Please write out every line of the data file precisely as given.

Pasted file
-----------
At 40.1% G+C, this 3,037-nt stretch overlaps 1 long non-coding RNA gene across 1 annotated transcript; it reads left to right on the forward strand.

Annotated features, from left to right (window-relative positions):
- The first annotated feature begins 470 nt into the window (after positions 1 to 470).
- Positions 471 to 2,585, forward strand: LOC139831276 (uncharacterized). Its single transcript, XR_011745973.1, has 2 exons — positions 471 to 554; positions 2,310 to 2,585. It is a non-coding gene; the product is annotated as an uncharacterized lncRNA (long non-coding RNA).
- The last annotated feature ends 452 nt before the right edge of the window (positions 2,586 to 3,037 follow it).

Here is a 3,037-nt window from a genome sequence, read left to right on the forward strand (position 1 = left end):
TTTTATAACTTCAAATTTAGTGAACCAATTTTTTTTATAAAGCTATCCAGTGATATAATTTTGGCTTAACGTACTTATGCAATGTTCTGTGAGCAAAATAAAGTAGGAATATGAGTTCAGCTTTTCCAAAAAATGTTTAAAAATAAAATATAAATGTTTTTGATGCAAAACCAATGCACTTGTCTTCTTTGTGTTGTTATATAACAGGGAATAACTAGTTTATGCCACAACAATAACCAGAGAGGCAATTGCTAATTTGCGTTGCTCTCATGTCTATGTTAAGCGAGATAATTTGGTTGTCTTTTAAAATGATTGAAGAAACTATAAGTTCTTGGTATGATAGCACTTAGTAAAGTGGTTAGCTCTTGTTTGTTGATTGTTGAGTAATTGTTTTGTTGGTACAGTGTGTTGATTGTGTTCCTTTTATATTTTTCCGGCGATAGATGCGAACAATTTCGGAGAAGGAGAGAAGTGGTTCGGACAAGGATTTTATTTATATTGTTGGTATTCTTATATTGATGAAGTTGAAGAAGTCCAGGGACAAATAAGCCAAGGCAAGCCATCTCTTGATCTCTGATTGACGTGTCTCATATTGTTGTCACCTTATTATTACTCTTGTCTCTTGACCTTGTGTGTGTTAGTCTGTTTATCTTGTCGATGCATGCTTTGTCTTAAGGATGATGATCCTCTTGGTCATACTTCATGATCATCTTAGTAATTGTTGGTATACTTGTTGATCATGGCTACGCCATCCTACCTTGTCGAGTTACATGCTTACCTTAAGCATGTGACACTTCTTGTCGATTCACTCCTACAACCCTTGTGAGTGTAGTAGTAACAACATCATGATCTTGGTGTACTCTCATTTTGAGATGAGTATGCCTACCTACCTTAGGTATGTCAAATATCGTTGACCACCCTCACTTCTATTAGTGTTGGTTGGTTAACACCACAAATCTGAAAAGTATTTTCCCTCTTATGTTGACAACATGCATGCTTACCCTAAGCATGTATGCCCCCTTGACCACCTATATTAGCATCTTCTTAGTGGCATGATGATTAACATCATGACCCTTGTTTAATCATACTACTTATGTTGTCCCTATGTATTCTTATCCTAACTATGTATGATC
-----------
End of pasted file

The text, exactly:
At 40.1% G+C, this 3,037-nt stretch overlaps 1 long non-coding RNA gene across 1 annotated transcript; it reads left to right on the forward strand.

Annotated features, from left to right (window-relative positions):
- The first annotated feature begins 470 nt into the window (after positions 1 to 470).
- Positions 471 to 2,585, forward strand: LOC139831276 (uncharacterized). Its single transcript, XR_011745973.1, has 2 exons — positions 471 to 554; positions 2,310 to 2,585. It is a non-coding gene; the product is annotated as an uncharacterized lncRNA (long non-coding RNA).
- The last annotated feature ends 452 nt before the right edge of the window (positions 2,586 to 3,037 follow it).

Here is a 3,037-nt window from a genome sequence, read left to right on the forward strand (position 1 = left end):
TTTTATAACTTCAAATTTAGTGAACCAATTTTTTTTATAAAGCTATCCAGTGATATAATTTTGGCTTAACGTACTTATGCAATGTTCTGTGAGCAAAATAAAGTAGGAATATGAGTTCAGCTTTTCCAAAAAATGTTTAAAAATAAAATATAAATGTTTTTGATGCAAAACCAATGCACTTGTCTTCTTTGTGTTGTTATATAACAGGGAATAACTAGTTTATGCCACAACAATAACCAGAGAGGCAATTGCTAATTTGCGTTGCTCTCATGTCTATGTTAAGCGAGATAATTTGGTTGTCTTTTAAAATGATTGAAGAAACTATAAGTTCTTGGTATGATAGCACTTAGTAAAGTGGTTAGCTCTTGTTTGTTGATTGTTGAGTAATTGTTTTGTTGGTACAGTGTGTTGATTGTGTTCCTTTTATATTTTTCCGGCGATAGATGCGAACAATTTCGGAGAAGGAGAGAAGTGGTTCGGACAAGGATTTTATTTATATTGTTGGTATTCTTATATTGATGAAGTTGAAGAAGTCCAGGGACAAATAAGCCAAGGCAAGCCATCTCTTGATCTCTGATTGACGTGTCTCATATTGTTGTCACCTTATTATTACTCTTGTCTCTTGACCTTGTGTGTGTTAGTCTGTTTATCTTGTCGATGCATGCTTTGTCTTAAGGATGATGATCCTCTTGGTCATACTTCATGATCATCTTAGTAATTGTTGGTATACTTGTTGATCATGGCTACGCCATCCTACCTTGTCGAGTTACATGCTTACCTTAAGCATGTGACACTTCTTGTCGATTCACTCCTACAACCCTTGTGAGTGTAGTAGTAACAACATCATGATCTTGGTGTACTCTCATTTTGAGATGAGTATGCCTACCTACCTTAGGTATGTCAAATATCGTTGACCACCCTCACTTCTATTAGTGTTGGTTGGTTAACACCACAAATCTGAAAAGTATTTTCCCTCTTATGTTGACAACATGCATGCTTACCCTAAGCATGTATGCCCCCTTGACCACCTATATTAGCATCTTCTTAGTGGCATGATGATTAACATCATGACCCTTGTTTAATCATACTACTTATGTTGTCCCTATGTATTCTTATCCTAACTATGTATGATC